Perhaps the explanation of Moore is that it was perceived by the Court as kin to the myriad cases holding that a plaintiff cannot frame a state-law claim as an "arising under" case by anticipating a defense based on federal law. See H. Hart & H. Wechsler, The Federal Courts and the Federal System, 883-90 (2d ed. 1973).
If Moore is thus narrowly read, the present case might be classifiable as one in which plaintiffs' claim "requires the construction of a federal statute." However, while I acknowledge that such a classification would be defensible under the relevant case law, I would add that I cannot identify any compelling reasons of federal judicial policy for embracing a case of this kind as a federal question case. The essential Pennsylvania elements of plaintiffs' suit for rescission would be more appropriately dealt with by a Court of Common Pleas than by this court; and, with respect to the lesser-included issue of federal law, Pennsylvania's courts are fully competent to interpret the Magnuson-Moss Warranty Act and the relevant F.T.C. regulations, subject to review by the United States Supreme Court. Nonetheless, I will assume arguendo that the complaint in this case does state a proper "arising under" claim. I make this assumption because it permits me to address what I regard as a far simpler question-the viability of plaintiffs' complaint. To that question I now turn.
In ruling on a motion to dismiss, a court must, of course, assume the truth of the matter alleged in the complaint. Making that assumption in this case, I am nevertheless persuaded that plaintiffs' complaint must be dismissed for failure to state a claim upon which the relief requested may be granted.
As to defendants INA and Titcher, this seems particularly clear, since there is no allegation that these parties made any representation, fraudulent or otherwise, to plaintiffs which was an inducement to enter the contracts at issue. Plaintiffs never allege, nor does it appear likely that they could allege, that INA or Titcher made any representations concerning the compliance of the program with the FTC regulations. Accordingly, plaintiffs' claims against INA and Titcher, both as an individual and as a putative class representative, will be dismissed with prejudice.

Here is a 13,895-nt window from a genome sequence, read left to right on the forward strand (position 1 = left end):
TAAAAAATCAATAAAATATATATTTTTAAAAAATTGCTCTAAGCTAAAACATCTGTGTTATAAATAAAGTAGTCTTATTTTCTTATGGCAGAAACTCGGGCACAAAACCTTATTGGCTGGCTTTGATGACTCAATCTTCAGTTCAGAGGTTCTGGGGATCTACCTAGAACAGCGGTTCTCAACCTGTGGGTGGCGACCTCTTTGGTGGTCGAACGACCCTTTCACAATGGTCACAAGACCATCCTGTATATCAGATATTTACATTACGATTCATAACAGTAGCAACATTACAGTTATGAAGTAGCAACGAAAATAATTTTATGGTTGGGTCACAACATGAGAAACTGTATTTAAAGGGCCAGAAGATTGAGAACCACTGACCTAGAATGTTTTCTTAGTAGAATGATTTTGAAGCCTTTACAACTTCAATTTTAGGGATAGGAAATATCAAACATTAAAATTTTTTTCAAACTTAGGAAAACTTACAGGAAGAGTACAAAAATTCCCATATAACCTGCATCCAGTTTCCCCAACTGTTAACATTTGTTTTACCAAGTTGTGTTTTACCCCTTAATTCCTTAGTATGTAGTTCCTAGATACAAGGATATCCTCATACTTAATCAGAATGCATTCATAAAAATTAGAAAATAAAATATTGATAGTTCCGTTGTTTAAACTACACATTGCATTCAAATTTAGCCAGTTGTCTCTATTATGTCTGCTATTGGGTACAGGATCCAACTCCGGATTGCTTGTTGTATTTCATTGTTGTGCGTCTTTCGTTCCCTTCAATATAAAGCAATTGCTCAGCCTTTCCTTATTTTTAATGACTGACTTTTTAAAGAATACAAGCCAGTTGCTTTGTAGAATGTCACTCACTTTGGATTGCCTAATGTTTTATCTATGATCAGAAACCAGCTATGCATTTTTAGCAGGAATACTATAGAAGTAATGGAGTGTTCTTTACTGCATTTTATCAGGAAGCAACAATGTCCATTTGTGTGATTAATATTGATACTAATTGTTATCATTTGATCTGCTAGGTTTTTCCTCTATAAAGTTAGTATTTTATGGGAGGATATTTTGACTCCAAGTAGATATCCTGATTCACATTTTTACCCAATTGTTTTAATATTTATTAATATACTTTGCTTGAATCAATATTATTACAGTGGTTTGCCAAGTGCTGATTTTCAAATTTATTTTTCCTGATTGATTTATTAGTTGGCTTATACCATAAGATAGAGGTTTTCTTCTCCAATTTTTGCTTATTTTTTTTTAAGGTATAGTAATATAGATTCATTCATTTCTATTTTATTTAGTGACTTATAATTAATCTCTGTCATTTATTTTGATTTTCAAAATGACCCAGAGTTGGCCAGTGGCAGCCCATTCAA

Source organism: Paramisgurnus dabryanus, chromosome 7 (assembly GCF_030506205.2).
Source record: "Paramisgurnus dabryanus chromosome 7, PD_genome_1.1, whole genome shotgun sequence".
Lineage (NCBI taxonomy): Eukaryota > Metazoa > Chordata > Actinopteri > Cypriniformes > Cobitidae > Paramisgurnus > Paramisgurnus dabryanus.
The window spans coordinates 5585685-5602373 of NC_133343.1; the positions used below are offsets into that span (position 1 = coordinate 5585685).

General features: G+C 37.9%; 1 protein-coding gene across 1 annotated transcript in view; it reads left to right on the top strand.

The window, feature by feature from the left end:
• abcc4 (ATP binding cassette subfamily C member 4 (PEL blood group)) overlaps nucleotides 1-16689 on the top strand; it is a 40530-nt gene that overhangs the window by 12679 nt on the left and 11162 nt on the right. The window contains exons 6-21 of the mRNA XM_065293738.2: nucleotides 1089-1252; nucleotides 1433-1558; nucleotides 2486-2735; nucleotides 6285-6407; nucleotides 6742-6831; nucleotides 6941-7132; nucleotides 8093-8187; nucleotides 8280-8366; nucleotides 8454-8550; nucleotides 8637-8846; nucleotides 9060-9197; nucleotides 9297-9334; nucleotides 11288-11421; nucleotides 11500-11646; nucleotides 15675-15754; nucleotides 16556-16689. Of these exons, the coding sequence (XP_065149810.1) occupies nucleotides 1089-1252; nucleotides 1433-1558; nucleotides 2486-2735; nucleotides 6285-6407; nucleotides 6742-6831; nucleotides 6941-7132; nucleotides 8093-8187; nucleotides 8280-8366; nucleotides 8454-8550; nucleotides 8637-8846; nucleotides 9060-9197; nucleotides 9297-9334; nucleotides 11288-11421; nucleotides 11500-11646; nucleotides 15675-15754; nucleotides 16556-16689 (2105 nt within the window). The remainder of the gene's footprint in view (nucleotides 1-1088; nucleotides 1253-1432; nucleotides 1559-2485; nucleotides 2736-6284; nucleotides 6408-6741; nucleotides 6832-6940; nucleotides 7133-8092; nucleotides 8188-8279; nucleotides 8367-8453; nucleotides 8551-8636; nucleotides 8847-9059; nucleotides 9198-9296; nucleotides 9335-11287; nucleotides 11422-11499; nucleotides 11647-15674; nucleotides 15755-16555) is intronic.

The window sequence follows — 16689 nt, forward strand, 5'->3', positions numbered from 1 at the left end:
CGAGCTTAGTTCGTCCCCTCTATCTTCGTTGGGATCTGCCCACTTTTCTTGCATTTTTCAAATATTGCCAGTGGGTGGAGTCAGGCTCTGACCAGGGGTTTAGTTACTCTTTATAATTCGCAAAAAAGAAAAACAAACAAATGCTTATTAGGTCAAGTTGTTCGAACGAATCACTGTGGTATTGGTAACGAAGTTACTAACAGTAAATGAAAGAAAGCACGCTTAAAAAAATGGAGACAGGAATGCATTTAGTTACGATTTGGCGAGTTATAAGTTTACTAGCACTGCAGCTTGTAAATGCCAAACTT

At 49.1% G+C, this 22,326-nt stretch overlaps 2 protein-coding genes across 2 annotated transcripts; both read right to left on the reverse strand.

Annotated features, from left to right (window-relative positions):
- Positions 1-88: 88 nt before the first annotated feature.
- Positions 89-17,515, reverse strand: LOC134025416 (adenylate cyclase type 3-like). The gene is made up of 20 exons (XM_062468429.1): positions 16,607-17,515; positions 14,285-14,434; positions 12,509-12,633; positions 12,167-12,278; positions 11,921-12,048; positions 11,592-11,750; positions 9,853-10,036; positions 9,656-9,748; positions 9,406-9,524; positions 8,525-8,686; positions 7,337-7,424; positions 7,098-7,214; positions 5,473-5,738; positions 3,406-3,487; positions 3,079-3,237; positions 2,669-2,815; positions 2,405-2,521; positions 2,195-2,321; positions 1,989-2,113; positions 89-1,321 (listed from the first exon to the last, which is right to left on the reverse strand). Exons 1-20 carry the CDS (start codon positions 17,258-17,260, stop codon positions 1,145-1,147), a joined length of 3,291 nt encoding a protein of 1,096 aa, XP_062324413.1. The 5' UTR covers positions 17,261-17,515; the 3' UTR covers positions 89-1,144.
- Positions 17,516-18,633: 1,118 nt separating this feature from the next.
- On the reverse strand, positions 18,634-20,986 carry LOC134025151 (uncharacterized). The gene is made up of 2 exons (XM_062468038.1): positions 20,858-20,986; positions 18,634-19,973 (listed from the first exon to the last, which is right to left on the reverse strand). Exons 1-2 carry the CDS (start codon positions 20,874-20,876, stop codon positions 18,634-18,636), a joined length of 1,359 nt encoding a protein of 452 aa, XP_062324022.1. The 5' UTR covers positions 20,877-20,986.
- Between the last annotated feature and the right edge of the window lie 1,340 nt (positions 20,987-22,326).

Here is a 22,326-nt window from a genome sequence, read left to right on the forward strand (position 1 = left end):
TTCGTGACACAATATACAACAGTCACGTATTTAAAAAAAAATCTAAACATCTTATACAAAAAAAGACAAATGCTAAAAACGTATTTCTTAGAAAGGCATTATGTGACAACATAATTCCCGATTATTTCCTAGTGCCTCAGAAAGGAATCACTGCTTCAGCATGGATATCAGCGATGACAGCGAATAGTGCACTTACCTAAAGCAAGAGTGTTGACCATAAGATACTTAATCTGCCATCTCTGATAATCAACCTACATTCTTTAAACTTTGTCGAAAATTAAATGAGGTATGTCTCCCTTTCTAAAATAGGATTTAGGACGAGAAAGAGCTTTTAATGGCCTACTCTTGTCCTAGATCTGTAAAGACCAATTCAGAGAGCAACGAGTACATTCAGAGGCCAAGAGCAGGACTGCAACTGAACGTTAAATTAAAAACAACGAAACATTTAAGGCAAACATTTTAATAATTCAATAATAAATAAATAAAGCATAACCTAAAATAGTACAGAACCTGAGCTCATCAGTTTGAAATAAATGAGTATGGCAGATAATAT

With respect to defendants HWC and the Local Council, the situation is somewhat different. In my view, even though there may be some federal question concerning the relationship between the FTC regulations and the HWC home warranty contract, no ground for the rescission relief requested by plaintiffs has been asserted in the present complaint.
Plaintiffs' complaint alleges that defendants represented that the home warranty program "would place such builders (as plaintiffs) in full compliance with the provisions of the Magnuson-Moss Warranty Act ..." and that the "program was being operated in accordance with the requirements of the Act and the regulations of the FTC issued pursuant thereto." Complaint at P 11. As noted earlier, to enforce a claim for rescission under Pennsylvania law, plaintiffs would have to establish that such representations were false. See Adelman, supra. Plaintiffs, of course, allege that defendants' representations were false in that the HWC program called for seller-binding arbitration whereas the FTC regulations called for non-binding arbitration. See Complaint at P's 14-18. For defendants' representations to be considered "false," it would clearly be necessary for plaintiffs to show that they face potential liability for the noncompliance of their warranty with the requirements of the Magnuson-Moss Act or the FTC regulations as a result of the asserted variance. Examination of the Magnuson-Moss Act demonstrates the defects in plaintiffs' complaint.